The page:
REPORT: Comey’s Exoneration Statement Extensively Edited to Protect Hillary at All Costs

As reported by Zerohedge

It was already known that Strzok – who was demoted to the FBI’s HR department after anti-Trump text messages to his mistress were uncovered by an internal FBI watchdog – was responsible for downgrading the language regarding Clinton’s conduct from the criminal charge of “gross negligence” to “extremely careless.”

“Gross negligence” is a legal term of art in criminal law often associated with recklessness. According to Black’s Law Dictionary, gross negligence is “A severe degree of negligence taken as reckless disregard,” and “Blatant indifference to one’s legal duty, other’s safety, or their rights.” “Extremely careless,” on the other hand, is not a legal term of art.

According to an Attorney briefed on the matter, “extremely careless” is in fact a defense to “gross negligence”: “What my client did was ‘careless’, maybe even ‘extremely careless,’ but it was not ‘gross negligence’ your honor.” The FBI would have no option but to recommend prosecution if the phrase “gross negligence” had been left in.

18 U.S. Code § 793 “Gathering, transmitting or losing defense information” specifically uses the phrase “gross negligence.” Had Comey used the phrase, he would have essentially declared that Hillary had broken the law.

18 U.S. Code § 793
 
In addition to Strzok’s “gross negligence” –> “extremely careless” edit, McCabe’s damage control team removed a key justification for elevating Clinton’s actions to the standard of “gross negligence” – that being the “sheer volume” of classified material on Clinton’s server. In the original draft, the “sheer volume” of material “supports an inference that the participants were grossly negligent in their handling of that information.”

Also removed from Comey’s statement were all references to the Intelligence Community’s involvement in investigating Clinton’s private email server.

Director Comey’s original statement acknowledged the FBI had worked with its partners in the Intelligence Community to assess potential damage from Secretary Clinton’s use of a private email server. The original statement read:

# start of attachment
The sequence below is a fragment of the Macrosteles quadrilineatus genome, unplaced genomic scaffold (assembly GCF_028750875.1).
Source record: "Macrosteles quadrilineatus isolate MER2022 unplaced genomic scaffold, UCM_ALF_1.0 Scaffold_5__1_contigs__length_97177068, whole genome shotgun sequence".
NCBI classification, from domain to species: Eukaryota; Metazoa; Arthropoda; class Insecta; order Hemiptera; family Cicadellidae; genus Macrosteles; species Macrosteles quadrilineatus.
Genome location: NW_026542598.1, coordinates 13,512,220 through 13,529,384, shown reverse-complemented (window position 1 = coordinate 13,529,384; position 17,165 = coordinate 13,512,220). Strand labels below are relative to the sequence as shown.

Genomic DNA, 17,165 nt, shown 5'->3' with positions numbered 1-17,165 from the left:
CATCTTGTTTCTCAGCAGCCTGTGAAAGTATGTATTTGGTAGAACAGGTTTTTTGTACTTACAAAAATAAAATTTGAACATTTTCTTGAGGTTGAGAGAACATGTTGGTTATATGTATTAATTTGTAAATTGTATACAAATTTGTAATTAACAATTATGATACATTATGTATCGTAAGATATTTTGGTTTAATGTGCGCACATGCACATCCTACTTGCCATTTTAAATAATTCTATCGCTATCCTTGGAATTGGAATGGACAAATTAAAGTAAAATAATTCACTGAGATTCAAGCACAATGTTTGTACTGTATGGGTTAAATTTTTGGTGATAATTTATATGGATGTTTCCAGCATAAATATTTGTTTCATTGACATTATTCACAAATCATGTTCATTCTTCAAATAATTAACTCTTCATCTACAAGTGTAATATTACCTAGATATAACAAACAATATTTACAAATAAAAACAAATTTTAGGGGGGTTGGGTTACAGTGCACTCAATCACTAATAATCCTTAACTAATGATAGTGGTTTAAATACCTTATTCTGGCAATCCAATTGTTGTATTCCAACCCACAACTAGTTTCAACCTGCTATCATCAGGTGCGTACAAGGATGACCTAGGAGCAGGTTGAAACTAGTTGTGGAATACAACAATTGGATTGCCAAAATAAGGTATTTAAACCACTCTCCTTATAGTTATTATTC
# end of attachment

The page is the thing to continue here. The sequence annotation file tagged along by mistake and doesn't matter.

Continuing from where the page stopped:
[W]e have done extensive work with the assistance of our colleagues elsewhere in the Intelligence Community to understand what indications there might be of compromise by hostile actors in connection with the private email operation.

The edited version removed the references to the intelligence community:

[W]e have done extensive work [removed] to understand what indications there might be of compromise by hostile actors in connection with the personal e-mail operation.

Furthermore, the FBI edited Comey’s statement to downgrade the probability that Clinton’s server was hacked by hostile actors, changing their language from “reasonably likely” to “possible” – an edit which eliminated yet another justification for the phrase “Gross negligence.” To put it another way, “reasonably likely” means the probability of a hack due to Clinton’s negligence is above 50 percent, whereas the hack simply being “possible” is any probability above zero.

It’s also possible that the FBI, which was not allowed to inspect the DNC servers, was uncomfortable standing behind the conclusion of Russian hacking reached by cybersecurity firm CrowdStrike.

The original draft read:

Given the combination of factors, we assess it is reasonably likely that hostile actors gained access to Secretary Clinton’s private email account.”

The edited version from Director Comey’s July 5 statement read:

Given that combination of factors, we assess it is possible that hostile actors gained access to Secretary Clinton’s personal e-mail account.

Johnson’s letter also questions an “insurance policy” referenced in a text message sent by demoted FBI investigator Peter Strzok to his mistress, FBI attorney Lisa Page, which read “I want to believe the path you threw out to consideration in Andy’s office — that there’s no way he gets elected — but I’m afraid we can’t take that risk.” It’s like an insurance policy in the unlikely event you die before you’re 40….”

One wonders if the “insurance policy” Strzok sent to Page on August 15, 2016 was in reference to the original counterintelligence operation launched against Trump of which Strzok became the lead investigator in “late July” 2016? Of note, Strzok reported directly to Bill Priestap – the director of Counterintelligence, who told James Comey not to inform congress that the FBI had launched a counterintelligence operation against then-candidate Trump, per Comey’s March 20th testimony to the House Intelligence Committee. (h/t @TheLastRefuge2)

Transcript, James Comey Testimony to House Intel Committee, March 20, 2016

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